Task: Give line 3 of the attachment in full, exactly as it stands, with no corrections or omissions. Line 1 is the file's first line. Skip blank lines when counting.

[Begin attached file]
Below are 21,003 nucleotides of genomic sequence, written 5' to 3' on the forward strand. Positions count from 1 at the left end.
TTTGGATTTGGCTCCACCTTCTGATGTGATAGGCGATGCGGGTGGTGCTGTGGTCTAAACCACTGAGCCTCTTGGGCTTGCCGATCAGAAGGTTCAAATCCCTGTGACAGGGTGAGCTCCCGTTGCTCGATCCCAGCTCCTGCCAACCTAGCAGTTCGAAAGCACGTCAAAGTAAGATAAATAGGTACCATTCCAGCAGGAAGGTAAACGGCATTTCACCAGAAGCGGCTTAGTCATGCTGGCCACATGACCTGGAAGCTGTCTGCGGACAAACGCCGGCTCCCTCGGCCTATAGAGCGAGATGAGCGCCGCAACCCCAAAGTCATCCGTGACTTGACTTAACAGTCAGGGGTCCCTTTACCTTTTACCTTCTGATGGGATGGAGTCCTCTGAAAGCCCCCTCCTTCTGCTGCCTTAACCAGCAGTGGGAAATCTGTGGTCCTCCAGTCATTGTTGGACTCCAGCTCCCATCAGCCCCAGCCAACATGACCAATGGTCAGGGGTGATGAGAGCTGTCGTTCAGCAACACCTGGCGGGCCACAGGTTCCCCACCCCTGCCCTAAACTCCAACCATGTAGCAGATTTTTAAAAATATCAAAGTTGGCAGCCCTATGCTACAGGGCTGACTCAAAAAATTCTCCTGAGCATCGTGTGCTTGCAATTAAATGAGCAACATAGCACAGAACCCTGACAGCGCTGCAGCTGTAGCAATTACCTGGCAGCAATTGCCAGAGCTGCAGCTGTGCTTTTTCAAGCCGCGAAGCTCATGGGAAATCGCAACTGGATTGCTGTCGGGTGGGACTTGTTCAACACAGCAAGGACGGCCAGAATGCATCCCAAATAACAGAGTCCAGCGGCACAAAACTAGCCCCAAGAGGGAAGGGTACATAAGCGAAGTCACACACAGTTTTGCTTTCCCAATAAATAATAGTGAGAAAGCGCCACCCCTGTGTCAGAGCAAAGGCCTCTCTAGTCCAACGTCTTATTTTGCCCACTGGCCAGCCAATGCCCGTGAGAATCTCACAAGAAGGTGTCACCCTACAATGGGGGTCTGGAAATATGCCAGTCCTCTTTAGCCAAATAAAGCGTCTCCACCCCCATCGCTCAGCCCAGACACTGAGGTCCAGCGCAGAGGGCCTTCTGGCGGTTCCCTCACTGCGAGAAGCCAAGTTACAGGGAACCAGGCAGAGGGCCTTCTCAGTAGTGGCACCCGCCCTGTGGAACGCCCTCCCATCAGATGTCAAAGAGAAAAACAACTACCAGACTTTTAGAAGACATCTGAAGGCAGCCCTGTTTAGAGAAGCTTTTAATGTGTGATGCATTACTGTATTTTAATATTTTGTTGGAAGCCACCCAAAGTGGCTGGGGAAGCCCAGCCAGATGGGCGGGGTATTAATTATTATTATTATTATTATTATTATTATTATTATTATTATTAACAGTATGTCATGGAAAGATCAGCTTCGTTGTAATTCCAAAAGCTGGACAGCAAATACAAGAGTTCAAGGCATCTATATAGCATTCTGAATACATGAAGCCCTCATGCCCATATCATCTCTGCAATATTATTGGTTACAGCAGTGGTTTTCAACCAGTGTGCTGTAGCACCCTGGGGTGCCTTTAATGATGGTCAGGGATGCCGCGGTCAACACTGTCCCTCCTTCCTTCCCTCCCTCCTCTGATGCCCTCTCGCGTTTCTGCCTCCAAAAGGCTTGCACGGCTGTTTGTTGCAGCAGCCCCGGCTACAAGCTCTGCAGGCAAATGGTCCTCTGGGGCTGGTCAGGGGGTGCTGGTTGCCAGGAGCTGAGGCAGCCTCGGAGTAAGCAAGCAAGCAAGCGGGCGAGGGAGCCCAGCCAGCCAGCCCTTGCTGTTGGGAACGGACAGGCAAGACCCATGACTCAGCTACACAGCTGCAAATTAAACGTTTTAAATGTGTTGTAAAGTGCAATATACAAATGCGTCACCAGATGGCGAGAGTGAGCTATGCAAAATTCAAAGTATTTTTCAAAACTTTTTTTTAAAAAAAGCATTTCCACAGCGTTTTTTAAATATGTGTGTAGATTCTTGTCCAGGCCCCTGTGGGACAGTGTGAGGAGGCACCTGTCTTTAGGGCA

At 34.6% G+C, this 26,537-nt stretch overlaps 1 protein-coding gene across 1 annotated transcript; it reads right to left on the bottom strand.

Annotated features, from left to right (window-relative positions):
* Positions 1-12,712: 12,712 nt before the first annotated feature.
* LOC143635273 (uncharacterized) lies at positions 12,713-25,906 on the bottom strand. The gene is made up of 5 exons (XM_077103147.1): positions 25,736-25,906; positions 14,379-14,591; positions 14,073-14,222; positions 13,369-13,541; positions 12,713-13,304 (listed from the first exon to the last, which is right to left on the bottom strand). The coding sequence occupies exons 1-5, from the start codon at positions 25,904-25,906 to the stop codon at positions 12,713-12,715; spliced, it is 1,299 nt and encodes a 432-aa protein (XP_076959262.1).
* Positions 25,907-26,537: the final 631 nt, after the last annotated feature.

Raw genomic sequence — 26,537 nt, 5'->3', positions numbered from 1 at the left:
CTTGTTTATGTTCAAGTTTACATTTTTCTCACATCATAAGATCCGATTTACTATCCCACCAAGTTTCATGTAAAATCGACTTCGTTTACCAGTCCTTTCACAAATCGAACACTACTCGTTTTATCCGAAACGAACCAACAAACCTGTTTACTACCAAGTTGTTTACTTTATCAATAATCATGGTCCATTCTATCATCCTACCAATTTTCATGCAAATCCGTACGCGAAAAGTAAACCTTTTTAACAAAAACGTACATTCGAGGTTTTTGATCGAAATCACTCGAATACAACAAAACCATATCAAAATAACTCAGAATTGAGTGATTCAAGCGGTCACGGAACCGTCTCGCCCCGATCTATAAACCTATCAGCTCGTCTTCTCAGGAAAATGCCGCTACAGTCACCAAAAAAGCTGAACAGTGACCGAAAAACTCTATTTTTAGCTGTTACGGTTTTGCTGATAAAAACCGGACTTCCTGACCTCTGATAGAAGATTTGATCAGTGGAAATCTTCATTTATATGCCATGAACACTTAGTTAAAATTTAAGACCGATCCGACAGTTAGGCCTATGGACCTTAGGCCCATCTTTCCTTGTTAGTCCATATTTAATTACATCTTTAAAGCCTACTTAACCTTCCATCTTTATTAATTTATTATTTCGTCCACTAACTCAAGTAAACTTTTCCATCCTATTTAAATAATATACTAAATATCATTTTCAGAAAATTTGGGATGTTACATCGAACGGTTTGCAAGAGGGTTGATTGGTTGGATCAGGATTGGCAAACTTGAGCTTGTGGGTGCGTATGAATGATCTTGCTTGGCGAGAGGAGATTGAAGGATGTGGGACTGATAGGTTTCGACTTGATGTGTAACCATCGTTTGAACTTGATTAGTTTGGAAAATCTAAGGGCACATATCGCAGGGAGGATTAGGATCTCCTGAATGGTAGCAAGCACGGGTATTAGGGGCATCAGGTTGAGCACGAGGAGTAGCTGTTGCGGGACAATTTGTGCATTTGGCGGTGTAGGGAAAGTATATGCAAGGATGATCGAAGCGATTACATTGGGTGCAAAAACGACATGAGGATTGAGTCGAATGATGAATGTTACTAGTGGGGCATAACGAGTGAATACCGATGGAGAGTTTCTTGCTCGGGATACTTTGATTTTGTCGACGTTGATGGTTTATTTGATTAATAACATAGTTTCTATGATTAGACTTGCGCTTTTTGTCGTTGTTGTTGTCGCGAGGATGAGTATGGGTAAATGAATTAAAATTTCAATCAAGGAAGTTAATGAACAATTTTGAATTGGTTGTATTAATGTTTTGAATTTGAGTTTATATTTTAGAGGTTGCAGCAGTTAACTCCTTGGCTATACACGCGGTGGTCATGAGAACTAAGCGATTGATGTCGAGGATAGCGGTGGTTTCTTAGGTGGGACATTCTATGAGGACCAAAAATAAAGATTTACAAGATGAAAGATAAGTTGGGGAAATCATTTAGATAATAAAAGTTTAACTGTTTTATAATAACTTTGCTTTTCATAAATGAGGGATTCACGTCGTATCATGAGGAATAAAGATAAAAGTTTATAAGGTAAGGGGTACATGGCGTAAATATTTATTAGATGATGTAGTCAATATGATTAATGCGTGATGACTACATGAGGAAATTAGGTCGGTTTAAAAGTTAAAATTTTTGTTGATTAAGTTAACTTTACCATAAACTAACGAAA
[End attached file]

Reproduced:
At 34.6% G+C, this 26,537-nt stretch overlaps 1 protein-coding gene across 1 annotated transcript; it reads right to left on the bottom strand.